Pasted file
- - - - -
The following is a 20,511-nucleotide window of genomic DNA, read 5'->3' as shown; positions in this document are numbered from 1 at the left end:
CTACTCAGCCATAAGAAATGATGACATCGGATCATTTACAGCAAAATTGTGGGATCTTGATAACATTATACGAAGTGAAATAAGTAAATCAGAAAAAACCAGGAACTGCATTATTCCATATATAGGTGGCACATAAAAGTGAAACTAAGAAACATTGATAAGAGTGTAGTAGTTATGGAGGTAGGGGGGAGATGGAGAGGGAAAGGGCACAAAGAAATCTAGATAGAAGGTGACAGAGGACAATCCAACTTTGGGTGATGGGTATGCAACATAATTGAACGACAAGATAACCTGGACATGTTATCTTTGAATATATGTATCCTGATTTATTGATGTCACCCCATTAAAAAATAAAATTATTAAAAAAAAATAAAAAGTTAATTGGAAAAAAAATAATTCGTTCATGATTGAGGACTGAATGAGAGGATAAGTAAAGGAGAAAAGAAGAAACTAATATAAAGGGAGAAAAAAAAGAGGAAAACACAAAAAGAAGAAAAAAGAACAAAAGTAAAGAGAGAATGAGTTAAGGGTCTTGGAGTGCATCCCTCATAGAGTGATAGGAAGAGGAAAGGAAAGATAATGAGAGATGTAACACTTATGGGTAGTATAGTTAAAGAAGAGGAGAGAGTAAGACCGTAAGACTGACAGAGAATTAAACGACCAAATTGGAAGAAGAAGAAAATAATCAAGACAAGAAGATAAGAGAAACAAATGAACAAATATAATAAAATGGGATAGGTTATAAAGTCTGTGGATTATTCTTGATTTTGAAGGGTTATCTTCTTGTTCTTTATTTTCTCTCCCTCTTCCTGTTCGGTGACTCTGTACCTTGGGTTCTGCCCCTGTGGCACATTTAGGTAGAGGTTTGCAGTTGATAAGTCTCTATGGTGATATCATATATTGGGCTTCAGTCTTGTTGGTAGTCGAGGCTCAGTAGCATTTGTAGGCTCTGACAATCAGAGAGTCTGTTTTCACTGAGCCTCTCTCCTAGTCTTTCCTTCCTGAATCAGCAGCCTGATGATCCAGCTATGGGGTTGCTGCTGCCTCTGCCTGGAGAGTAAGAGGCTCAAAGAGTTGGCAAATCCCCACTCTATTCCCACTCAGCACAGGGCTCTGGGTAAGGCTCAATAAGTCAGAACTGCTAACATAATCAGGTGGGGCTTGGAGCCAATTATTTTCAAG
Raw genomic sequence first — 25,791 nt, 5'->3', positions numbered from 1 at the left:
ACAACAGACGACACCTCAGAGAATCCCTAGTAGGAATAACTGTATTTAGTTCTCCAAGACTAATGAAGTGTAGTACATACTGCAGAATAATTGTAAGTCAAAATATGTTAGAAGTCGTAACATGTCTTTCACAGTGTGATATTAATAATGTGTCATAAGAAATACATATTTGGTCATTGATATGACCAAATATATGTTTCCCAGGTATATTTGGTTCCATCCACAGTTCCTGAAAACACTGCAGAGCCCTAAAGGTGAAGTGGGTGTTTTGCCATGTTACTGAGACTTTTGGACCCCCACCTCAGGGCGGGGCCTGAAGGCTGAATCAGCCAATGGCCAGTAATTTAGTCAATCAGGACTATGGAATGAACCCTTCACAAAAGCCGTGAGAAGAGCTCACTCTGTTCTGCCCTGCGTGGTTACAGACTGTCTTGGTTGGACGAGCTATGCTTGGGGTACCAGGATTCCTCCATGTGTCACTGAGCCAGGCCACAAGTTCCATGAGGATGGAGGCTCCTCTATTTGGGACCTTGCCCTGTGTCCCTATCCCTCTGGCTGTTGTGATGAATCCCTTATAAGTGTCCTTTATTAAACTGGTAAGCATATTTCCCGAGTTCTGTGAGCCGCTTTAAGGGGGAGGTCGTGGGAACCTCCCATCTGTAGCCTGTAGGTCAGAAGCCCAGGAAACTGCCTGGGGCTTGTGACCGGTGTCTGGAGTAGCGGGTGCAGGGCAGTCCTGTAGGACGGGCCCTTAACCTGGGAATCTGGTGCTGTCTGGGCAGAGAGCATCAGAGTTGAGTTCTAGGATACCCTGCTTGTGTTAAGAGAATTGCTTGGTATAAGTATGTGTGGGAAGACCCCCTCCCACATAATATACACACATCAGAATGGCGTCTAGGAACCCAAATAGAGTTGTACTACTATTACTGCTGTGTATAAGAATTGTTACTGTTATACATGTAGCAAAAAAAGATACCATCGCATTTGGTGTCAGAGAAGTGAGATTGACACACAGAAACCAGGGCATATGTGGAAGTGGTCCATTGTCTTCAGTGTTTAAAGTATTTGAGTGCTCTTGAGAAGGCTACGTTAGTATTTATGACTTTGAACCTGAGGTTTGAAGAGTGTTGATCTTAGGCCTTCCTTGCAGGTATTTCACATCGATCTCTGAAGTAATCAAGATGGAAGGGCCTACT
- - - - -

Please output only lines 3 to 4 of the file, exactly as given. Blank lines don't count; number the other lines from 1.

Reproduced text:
Raw genomic sequence first — 25,791 nt, 5'->3', positions numbered from 1 at the left:
ACAACAGACGACACCTCAGAGAATCCCTAGTAGGAATAACTGTATTTAGTTCTCCAAGACTAATGAAGTGTAGTACATACTGCAGAATAATTGTAAGTCAAAATATGTTAGAAGTCGTAACATGTCTTTCACAGTGTGATATTAATAATGTGTCATAAGAAATACATATTTGGTCATTGATATGACCAAATATATGTTTCCCAGGTATATTTGGTTCCATCCACAGTTCCTGAAAACACTGCAGAGCCCTAAAGGTGAAGTGGGTGTTTTGCCATGTTACTGAGACTTTTGGACCCCCACCTCAGGGCGGGGCCTGAAGGCTGAATCAGCCAATGGCCAGTAATTTAGTCAATCAGGACTATGGAATGAACCCTTCACAAAAGCCGTGAGAAGAGCTCACTCTGTTCTGCCCTGCGTGGTTACAGACTGTCTTGGTTGGACGAGCTATGCTTGGGGTACCAGGATTCCTCCATGTGTCACTGAGCCAGGCCACAAGTTCCATGAGGATGGAGGCTCCTCTATTTGGGACCTTGCCCTGTGTCCCTATCCCTCTGGCTGTTGTGATGAATCCCTTATAAGTGTCCTTTATTAAACTGGTAAGCATATTTCCCGAGTTCTGTGAGCCGCTTTAAGGGGGAGGTCGTGGGAACCTCCCATCTGTAGCCTGTAGGTCAGAAGCCCAGGAAACTGCCTGGGGCTTGTGACCGGTGTCTGGAGTAGCGGGTGCAGGGCAGTCCTGTAGGACGGGCCCTTAACCTGGGAATCTGGTGCTGTCTGGGCAGAGAGCATCAGAGTTGAGTTCTAGGATACCCTGCTTGTGTTAAGAGAATTGCTTGGTATAAGTATGTGTGGGAAGACCCCCTCCCACATAATATACACACATCAGAATGGCGTCTAGGAACCCAAATAGAGTTGTACTACTATTACTGCTGTGTATAAGAATTGTTACTGTTATACATGTAGCAAAAAAAGATACCATCGCATTTGGTGTCAGAGAAGTGAGATTGACACACAGAAACCAGGGCATATGTGGAAGTGGTCCATTGTCTTCAGTGTTTAAAGTATTTGAGTGCTCTTGAGAAGGCTACGTTAGTATTTATGACTTTGAACCTGAGGTTTGAAGAGTGTTGATCTTAGGCCTTCCTTGCAGGTATTTCACATCGATCTCTGAAGTAATCAAGATGGAAGGGCCTACT